Hijab Ban Appeal #7: Dushyant Dave Discusses Constituent Assembly Debates on Article 25Hijab Ban in Karnataka Educational Institutions
On September 19th 2022, Senior Advocate Dushyant Dave launched into a one hour long preface spanning Emperor Akbar’s secular credentials, the current state of the Indian polity and the reformist policies of Baroda’s Maharaja Sayajirao Gaekwad while arguing against Karnataka’s hijab ban in educational institutions. Justices Hemant Gupta and Sudhanshu Dhulia, hearing the seventh day of arguments from the petitioners, prodded Mr. Dave to stick to relevant and new arguments all through.
After running through his preface, Mr. Dave relied on Constituent Assembly Debates and SC Judgments in Ratilal Gandhi (1954) and Shrirur Mutt (1954) to argue that the constitution protects any religious practice or belief held in good faith by a citizen. He argues that Article 25 protects a more expansive set of religious rights than just those interpreted as essential in the religious scriptures. Senior Advocate Rajeev Dhavan advanced similar arguments in an earlier hearing in the same case. Read more here.
Background: What is the Hijab Ban?
On February 5th 2022, the Karnataka government issued a Government Order (GO) directing College Development Committees (CDCs) across the state to prescribe a uniform for students. The GO clarified to the CDCs that disallowing Muslim students from wearing the Hijab, a customary Islamic headscarf, would further fraternity and public order. The ban, according to the GO, would not violate any fundamental rights.
Starting from September 2021, pre-university colleges in Udupi stopped women from wearing the hijab. Many colleges across the State followed suit. The students challenged the GO and the CDCs’ decision at the Karnataka High Court (HC).
In the HC proceedings, lawyers argued that the ban violates the muslim students’ Right to Eqaulity, Education and Religious Freedom. On March 15th, 2022, three Judges of the Karnataka HC upheld the ban, stating that wearing the Hijab was not an essential religious practice in Islam and hence, was not protected under the constitutional right to freedom of religion.
Overnight, a slew of petitions challenging the HC Judgment reached the Supreme Court. The Court has completed six days of hearing final arguments from the petitioners in this case.
How Relevant are Constituent Assembly Debates To Interpreting Constitution, Asks Justice Gupta
Mr. Dave read out extracts from the Constituent Assembly Debates to clarify the meaning of the right to religion under Article 25 and the principle of secularism. He argued that our Constitution makers envisioned a secular State that would not interfere in religious practices.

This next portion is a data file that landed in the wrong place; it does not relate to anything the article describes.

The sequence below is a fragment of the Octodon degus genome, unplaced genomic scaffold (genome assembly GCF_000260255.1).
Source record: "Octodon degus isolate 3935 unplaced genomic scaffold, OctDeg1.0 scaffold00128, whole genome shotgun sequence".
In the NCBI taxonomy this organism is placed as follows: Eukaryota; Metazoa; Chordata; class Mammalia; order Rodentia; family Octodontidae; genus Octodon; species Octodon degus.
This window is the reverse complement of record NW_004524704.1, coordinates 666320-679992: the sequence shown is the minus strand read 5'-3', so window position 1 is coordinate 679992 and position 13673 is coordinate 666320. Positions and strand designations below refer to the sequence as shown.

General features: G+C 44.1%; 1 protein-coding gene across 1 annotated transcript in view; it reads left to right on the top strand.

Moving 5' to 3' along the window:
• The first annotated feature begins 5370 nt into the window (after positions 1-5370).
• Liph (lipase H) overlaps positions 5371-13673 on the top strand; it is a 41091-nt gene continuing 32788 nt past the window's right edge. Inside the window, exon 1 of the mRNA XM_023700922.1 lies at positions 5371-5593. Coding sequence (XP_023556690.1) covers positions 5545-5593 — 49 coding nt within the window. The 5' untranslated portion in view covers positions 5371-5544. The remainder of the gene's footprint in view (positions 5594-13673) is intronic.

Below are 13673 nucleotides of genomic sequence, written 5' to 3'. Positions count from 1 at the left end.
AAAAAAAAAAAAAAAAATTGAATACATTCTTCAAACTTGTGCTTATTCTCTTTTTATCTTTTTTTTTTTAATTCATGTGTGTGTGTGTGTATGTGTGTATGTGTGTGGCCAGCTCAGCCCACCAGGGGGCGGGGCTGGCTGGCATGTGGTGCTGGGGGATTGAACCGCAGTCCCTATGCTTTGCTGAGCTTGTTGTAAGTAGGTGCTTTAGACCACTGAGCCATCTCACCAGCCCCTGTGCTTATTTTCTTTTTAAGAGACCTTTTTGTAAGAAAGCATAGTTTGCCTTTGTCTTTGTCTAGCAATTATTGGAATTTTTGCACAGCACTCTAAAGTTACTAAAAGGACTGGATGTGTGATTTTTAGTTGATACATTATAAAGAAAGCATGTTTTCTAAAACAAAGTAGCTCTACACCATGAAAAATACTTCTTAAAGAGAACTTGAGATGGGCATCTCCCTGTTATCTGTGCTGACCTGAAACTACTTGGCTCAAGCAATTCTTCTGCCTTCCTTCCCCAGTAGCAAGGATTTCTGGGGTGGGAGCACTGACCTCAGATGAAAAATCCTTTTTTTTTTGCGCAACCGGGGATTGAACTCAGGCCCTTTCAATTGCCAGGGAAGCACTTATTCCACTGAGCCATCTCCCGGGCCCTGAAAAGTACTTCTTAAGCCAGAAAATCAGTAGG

Justice Dhulia pointed out that objections were raised to protections for the ‘propagation’ of religion in Article 25 during Debates. He asked Mr. Dave how these objections were addressed. Justice Gupta stated that the word ‘propagate’ was eventually dropped from the provision. Both Justice Dhulia and Mr. Dave corrected Justice Gupta, stating that propagating one’s religion is still protected by Article 25.
Mr. Dave quoted T.T. Krishnamachari and K. Santhanam, both Constituent Assembly members, to answer Justice Dhulia. K. Santhanam stated that propagation was an extension of the right to free expression under Article 19. It was protected as long as it did not harm public order, health and morality. Mr. Krishnamachari argued that propagation may be essential to some citizens’ faith and religious beliefs.
Getting impatient, Justice Gupta asked Mr. Dave why he was spending so much time on the debates. He asked to what extent they are relevant for constitutional interpretation, and for examples where the SC has relied on the Debates. Mr. Dave replied that the Constitution framers represent the will of the people and the Debates are extremely relevant when interpreting the Constitution. He said that the Court routinely relies on the Debates for this purpose, citing the NJAC (2015) and Right to Privacy (2017) cases as examples.
- How did the Essential Religious Practices Test Evolve: The Hijab Ban hearings have revealed that confusion persists on how Courts should decide what practices are essential to a religion. SCO’s ‘Court in Review’ tracks the muddled development of this test at the Supreme Court here.
- Constituent Assembly Debates on Article 25 Protection for ‘Propagating’ Religion: CADIndia.net compiles a transcript of the Constituent Assembly Debates on Article 25 and the scope of its protections for religious rights. Read here.
- SCO’s Hijab Ban Case Archive: Interested in a full archive of the developments in the Hijab Ban case, right from the High Court? SCO’s case archive systematically compiles petitions, government submissions, reports of all hearings and significant Orders in the case at the HC and SC. Click here to visit our archive.